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ATLANTA — In the first study of its kind, researchers at the and , have developed a multidisciplinary approach involving immunology, genomics and bioinformatics to predict the immunity of a vaccine without exposing individuals to infection. This approach addresses a long-standing challenge in the development of vaccines—that of only being able to determine immunity or effectiveness long after vaccination and, often, only after being exposed to infection.
The study, which used the yellow fever vaccine (YF-17D) as a model, is available in the online edition of Nature Immunology and represents a long awaited step forward in vaccine immunology and predictive health.
YF-17D is one of the most successful vaccines ever developed and has been administered to nearly half a billion people over the last 70 years.
"A single shot of the vaccine induces immunity in many people for nearly 30 years,” says Bali Pulendran, PhD, lead Yerkes researcher of the study and professor in the Department of Pathology and Laboratory Medicine at Emory University School of Medicine. “Despite the great success of the yellow fever vaccine, little has been known about the immunological mechanisms that make it effective,” he continues.
Pulendran’s team, including graduate student Troy Querec, PhD, in collaboration with Rafi Ahmed, PhD, director of the Emory Vaccine Center, Eva Lee, PhD, director of the Center for Operations Research in Medicine and Healthcare at Georgia Institute of Technology and Alan Aderem, PhD, Institute for Systems Biology in Seattle, sought to determine what makes such a vaccine effective so researchers can design new vaccines against global pandemics and emerging infections that repeat the success of this model vaccine.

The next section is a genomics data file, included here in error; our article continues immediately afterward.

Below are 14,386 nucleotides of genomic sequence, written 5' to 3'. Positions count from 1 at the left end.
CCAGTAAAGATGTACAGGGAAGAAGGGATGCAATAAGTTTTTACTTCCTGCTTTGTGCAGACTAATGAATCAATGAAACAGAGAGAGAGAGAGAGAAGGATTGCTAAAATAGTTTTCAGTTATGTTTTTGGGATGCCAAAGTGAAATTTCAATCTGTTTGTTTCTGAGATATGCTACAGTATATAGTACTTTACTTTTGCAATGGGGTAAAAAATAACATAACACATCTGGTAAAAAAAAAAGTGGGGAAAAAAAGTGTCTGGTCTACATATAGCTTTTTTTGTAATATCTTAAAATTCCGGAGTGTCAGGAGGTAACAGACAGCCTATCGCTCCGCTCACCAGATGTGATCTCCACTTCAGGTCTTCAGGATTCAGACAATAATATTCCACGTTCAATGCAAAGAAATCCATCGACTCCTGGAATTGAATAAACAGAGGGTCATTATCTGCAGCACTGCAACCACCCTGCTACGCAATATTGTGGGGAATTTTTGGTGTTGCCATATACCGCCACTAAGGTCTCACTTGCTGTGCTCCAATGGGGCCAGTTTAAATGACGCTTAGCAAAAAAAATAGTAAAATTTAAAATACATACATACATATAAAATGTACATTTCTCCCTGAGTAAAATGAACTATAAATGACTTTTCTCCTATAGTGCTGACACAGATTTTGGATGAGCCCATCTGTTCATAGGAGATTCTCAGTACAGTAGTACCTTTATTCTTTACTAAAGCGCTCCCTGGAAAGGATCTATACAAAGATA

The researchers used YF-17D to predict the body’s ability shortly after immunization to stimulate a strong and enduring immunity. Researchers vaccinated 15 healthy individuals with YF-17D and studied the T cell and antibody responses in their blood. There was a striking variation in these responses between individuals. Analysis of gene expression patterns in white blood cells revealed in the majority of the individuals the vaccine induced a network of genes involved in the early innate immune response against viruses.
A major challenge in the study involved the identification of discriminatory gene signatures—among over 50,000 genes—that can predict the responses of T cells and antibodies. Lee has developed powerful modeling, computational feature selection and predictive tools that overcome shortcomings of existing techniques, which often have limited ability to handle data sets involving heterogeneous, large-scale, ill-separated and mixed biological and medical data. Her approach offers a very robust classification framework that effectively handles such data sets and derives a classifier that often provides higher prediction accuracy and lower misclassification errors than classifiers derived from other methods.
"Using such a bioinformatics approach, we were able to identify distinct gene signatures that correlated with the T cell response and the antibody response induced by the vaccine,” says Pulendran. “To determine whether these gene signatures could predict immune response, we vaccinated a second group of individuals and were able to predict with up to 90 percent accuracy which of the vaccinated individuals would develop a strong T or B cell immunity to yellow fever,” continues Pulendran.
Pulendran and his colleagues are now working to determine whether this approach can be used to predict the effectiveness of other vaccines, including flu vaccines. The ability to successfully predict the immunity and effectiveness of vaccines would facilitate the rapid evaluation of new and emerging vaccines, and the identification of individuals who are unlikely to be protected by a vaccine.
"This type of research is essential to answer fundamental questions that can lead to better vaccinations and prevention of disease. Yerkes, as one of only eight National Institutes of Health–designated national primate research centers, is uniquely positioned to carry out such diverse research,” says Stuart Zola, PhD, director, Yerkes Research Center.
Funding for the study was provided in part by the National Institute of Allergy and Infectious Diseases (NIAID) at the National Institutes of Health (NIH), as part of the U19 Cooperative Centers for Translational Research on Human Immunology and Biodefense. Dr. Lee’s research is supported partially by the National Science Foundation, and the National Center for Research Resources at the National Institutes of Health, as part of the U54 Clinical and Translational Science Awards.